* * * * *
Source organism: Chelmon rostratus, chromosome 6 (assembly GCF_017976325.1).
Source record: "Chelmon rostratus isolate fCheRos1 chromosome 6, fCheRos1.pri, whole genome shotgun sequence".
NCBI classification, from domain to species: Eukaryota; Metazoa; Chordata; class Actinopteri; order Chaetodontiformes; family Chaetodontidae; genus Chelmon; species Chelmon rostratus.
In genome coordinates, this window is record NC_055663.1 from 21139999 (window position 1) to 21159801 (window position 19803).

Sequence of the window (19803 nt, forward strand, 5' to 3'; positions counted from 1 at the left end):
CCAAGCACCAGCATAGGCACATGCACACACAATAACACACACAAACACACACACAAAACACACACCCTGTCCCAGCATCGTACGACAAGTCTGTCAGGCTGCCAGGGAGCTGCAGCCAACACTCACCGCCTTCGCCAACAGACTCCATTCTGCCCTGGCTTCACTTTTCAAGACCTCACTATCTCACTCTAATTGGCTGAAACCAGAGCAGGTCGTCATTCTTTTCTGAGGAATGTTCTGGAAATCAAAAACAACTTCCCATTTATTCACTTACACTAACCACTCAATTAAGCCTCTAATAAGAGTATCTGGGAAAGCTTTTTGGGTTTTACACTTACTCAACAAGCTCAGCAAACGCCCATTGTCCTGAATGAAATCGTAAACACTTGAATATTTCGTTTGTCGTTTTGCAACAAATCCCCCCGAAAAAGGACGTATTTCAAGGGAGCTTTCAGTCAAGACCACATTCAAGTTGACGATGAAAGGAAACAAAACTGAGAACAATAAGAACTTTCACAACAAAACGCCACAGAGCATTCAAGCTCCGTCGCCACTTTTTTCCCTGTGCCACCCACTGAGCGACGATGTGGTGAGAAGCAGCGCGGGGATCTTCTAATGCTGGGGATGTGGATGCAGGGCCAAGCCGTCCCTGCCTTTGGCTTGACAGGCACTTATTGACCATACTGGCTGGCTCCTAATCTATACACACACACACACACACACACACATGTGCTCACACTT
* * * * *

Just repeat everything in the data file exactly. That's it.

Source organism: Chelmon rostratus, chromosome 6 (assembly GCF_017976325.1).
Source record: "Chelmon rostratus isolate fCheRos1 chromosome 6, fCheRos1.pri, whole genome shotgun sequence".
NCBI classification, from domain to species: Eukaryota; Metazoa; Chordata; class Actinopteri; order Chaetodontiformes; family Chaetodontidae; genus Chelmon; species Chelmon rostratus.
In genome coordinates, this window is record NC_055663.1 from 21139999 (window position 1) to 21159801 (window position 19803).

Sequence of the window (19803 nt, forward strand, 5' to 3'; positions counted from 1 at the left end):
CCAAGCACCAGCATAGGCACATGCACACACAATAACACACACAAACACACACACAAAACACACACCCTGTCCCAGCATCGTACGACAAGTCTGTCAGGCTGCCAGGGAGCTGCAGCCAACACTCACCGCCTTCGCCAACAGACTCCATTCTGCCCTGGCTTCACTTTTCAAGACCTCACTATCTCACTCTAATTGGCTGAAACCAGAGCAGGTCGTCATTCTTTTCTGAGGAATGTTCTGGAAATCAAAAACAACTTCCCATTTATTCACTTACACTAACCACTCAATTAAGCCTCTAATAAGAGTATCTGGGAAAGCTTTTTGGGTTTTACACTTACTCAACAAGCTCAGCAAACGCCCATTGTCCTGAATGAAATCGTAAACACTTGAATATTTCGTTTGTCGTTTTGCAACAAATCCCCCCGAAAAAGGACGTATTTCAAGGGAGCTTTCAGTCAAGACCACATTCAAGTTGACGATGAAAGGAAACAAAACTGAGAACAATAAGAACTTTCACAACAAAACGCCACAGAGCATTCAAGCTCCGTCGCCACTTTTTTCCCTGTGCCACCCACTGAGCGACGATGTGGTGAGAAGCAGCGCGGGGATCTTCTAATGCTGGGGATGTGGATGCAGGGCCAAGCCGTCCCTGCCTTTGGCTTGACAGGCACTTATTGACCATACTGGCTGGCTCCTAATCTATACACACACACACACACACACACACATGTGCTCACACTT